Meanwhile, horror stories about the rationing of cancer care by the American insurance industry abound.
And the Republican attacks on the health-care bill are replete with paranoia about rationing and death panels.
But even with contributions from these eager transients, clinics there are rationing.
It could be that doctors are rationing health care—refusing to schedule appointments.
Another charge about keeping outcomes data is that it will lead to rationing.
Such hampering restrictions as conscription to fight or work, or rationing, have been removed.
At present, it is only attached to my command for convenience of rationing and pay.
A shortage of food, rationing of certain items, about eating a lot of cabbage.
She's done it simply because I told her to-night that rationing is definitely coming in.
The restaurants are still fairly supplied; so that the system of rationing is not yet carried out in its integrity.
"restriction to limited allotments," 1865, verbal noun from ration (v.). Specifically of restrictions during wartime from 1917, from conditions in England during World War I.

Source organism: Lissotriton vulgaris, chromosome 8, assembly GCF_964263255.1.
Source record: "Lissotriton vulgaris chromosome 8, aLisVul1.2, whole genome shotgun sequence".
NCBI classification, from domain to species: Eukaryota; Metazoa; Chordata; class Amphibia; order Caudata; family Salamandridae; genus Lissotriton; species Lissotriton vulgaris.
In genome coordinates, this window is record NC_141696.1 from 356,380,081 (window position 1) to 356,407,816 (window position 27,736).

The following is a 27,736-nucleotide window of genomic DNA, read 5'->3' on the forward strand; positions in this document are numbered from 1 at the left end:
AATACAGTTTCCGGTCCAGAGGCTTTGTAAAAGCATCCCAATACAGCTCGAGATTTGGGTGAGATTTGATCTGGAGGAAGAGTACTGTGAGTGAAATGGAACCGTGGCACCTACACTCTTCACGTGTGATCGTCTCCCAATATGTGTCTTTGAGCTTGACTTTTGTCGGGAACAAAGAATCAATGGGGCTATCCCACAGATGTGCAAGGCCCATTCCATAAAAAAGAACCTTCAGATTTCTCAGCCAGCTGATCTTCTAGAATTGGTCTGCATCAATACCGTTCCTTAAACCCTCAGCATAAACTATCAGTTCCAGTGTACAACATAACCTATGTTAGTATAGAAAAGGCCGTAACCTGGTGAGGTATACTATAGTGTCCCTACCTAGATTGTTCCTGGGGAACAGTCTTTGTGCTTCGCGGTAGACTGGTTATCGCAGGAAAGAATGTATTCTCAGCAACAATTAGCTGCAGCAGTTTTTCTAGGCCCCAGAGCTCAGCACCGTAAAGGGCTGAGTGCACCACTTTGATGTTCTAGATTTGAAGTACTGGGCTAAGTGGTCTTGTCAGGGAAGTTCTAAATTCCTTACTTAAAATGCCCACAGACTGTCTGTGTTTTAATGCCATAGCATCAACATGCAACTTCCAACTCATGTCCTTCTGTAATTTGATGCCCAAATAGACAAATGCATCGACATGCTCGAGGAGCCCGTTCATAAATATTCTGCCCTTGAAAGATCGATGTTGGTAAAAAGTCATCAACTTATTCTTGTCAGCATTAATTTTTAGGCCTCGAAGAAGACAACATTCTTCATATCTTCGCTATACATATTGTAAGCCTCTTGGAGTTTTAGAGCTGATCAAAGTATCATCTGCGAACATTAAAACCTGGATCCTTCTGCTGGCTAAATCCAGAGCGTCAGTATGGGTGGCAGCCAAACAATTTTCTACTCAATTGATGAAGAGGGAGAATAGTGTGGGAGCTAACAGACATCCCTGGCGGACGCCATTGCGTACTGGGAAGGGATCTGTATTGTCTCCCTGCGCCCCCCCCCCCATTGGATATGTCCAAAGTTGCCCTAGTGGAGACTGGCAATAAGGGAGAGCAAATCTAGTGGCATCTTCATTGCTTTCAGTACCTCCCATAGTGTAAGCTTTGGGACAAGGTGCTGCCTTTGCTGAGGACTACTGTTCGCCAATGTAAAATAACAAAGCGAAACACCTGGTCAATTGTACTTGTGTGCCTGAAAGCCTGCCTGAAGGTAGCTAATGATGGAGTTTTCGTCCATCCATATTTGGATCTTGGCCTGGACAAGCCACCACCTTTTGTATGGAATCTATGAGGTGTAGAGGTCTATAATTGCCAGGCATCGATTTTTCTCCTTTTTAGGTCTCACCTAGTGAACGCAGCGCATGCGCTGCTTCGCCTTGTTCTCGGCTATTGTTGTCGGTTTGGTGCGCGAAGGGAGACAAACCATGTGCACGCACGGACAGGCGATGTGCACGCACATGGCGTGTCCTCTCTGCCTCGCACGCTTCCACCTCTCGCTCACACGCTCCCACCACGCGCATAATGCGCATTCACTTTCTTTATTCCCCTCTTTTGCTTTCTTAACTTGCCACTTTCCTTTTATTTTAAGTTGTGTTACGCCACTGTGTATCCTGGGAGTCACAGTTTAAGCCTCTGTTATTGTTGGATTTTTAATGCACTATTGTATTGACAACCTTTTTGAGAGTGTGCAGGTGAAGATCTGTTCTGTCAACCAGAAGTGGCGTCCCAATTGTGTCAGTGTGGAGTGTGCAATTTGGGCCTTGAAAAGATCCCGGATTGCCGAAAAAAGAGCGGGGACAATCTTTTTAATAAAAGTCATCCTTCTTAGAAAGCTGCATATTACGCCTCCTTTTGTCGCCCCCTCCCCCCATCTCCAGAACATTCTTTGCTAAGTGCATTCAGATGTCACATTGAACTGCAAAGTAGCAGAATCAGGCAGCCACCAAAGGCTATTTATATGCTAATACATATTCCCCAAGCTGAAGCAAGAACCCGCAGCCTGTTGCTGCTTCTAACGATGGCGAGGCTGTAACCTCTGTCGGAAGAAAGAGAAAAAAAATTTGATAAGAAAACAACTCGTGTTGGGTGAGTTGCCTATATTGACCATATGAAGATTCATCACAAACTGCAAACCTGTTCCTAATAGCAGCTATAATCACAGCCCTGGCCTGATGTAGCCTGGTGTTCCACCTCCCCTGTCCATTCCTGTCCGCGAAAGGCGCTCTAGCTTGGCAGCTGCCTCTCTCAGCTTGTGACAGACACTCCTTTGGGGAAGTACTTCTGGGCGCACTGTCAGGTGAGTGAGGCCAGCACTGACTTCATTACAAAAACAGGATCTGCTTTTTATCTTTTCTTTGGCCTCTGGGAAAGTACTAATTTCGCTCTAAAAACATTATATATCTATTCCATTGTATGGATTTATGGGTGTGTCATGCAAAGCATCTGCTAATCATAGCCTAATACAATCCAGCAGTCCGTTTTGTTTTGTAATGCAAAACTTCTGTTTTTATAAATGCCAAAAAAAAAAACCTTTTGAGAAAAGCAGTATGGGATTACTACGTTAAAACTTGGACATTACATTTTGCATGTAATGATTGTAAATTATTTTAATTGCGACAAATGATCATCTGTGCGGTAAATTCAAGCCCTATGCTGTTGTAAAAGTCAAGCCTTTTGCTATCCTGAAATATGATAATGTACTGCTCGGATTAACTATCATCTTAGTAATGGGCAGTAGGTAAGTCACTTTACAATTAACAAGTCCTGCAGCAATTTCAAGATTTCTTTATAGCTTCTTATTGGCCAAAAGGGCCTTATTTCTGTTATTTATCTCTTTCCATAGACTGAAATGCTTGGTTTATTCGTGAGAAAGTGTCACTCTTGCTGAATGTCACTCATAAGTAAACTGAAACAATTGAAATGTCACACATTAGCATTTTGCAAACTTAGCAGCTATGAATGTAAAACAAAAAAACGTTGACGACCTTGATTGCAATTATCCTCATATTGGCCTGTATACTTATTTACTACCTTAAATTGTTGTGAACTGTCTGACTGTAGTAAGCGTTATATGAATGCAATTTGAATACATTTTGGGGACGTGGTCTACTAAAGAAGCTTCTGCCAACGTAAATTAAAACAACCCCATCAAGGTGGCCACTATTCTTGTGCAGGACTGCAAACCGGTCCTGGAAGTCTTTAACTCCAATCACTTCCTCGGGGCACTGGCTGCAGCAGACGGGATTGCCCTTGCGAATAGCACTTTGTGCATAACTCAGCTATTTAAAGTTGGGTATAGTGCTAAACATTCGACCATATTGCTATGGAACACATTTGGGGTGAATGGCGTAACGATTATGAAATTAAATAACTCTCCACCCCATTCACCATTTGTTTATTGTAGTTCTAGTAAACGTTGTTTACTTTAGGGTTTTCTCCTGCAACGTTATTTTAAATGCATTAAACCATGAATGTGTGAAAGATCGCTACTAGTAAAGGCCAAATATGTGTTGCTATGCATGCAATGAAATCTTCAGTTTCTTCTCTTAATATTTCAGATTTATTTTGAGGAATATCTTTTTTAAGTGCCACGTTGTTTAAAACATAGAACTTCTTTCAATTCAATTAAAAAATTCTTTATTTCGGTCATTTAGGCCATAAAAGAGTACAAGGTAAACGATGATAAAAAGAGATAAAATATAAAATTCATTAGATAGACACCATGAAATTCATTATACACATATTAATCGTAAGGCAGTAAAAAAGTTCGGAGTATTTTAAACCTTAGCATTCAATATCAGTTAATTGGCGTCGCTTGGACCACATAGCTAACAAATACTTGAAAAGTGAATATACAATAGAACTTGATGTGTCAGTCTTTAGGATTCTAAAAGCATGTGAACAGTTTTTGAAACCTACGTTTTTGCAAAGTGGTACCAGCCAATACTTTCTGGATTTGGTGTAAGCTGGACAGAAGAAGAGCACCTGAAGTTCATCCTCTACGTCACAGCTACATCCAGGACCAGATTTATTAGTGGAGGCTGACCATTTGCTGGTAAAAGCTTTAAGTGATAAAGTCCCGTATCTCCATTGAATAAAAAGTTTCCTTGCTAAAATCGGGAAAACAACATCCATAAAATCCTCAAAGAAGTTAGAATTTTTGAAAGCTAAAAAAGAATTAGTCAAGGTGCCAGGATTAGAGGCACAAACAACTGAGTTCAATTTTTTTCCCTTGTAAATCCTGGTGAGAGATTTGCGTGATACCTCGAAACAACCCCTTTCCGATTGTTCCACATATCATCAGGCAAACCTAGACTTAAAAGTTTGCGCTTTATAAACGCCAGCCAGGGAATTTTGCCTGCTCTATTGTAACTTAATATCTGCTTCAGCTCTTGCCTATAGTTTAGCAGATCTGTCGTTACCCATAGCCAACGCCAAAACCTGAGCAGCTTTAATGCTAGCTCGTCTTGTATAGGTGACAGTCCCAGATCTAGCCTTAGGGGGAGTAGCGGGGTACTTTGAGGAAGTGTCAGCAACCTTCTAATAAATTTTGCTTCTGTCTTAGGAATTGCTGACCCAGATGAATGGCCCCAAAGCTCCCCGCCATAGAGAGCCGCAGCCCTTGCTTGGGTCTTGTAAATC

1550, "reasoning," later, "relation of one number to another" (1660s), then "fixed allowance of food" (1702, often rations, from French ration in this sense), from Latin rationem (nominative ratio) "a reckoning, calculation, proportion" (see ratio). The military pronunciation (rhymes with fashion) took over from the preferred civilian pronunciation (rhymes with nation) during World War I.
A regulated allocation of resources among possible users.
Note: The U.S. government has engaged in rationing usually only under conditions of extreme shortage or economic hardship; certain resources were rationed, for example, during World War II.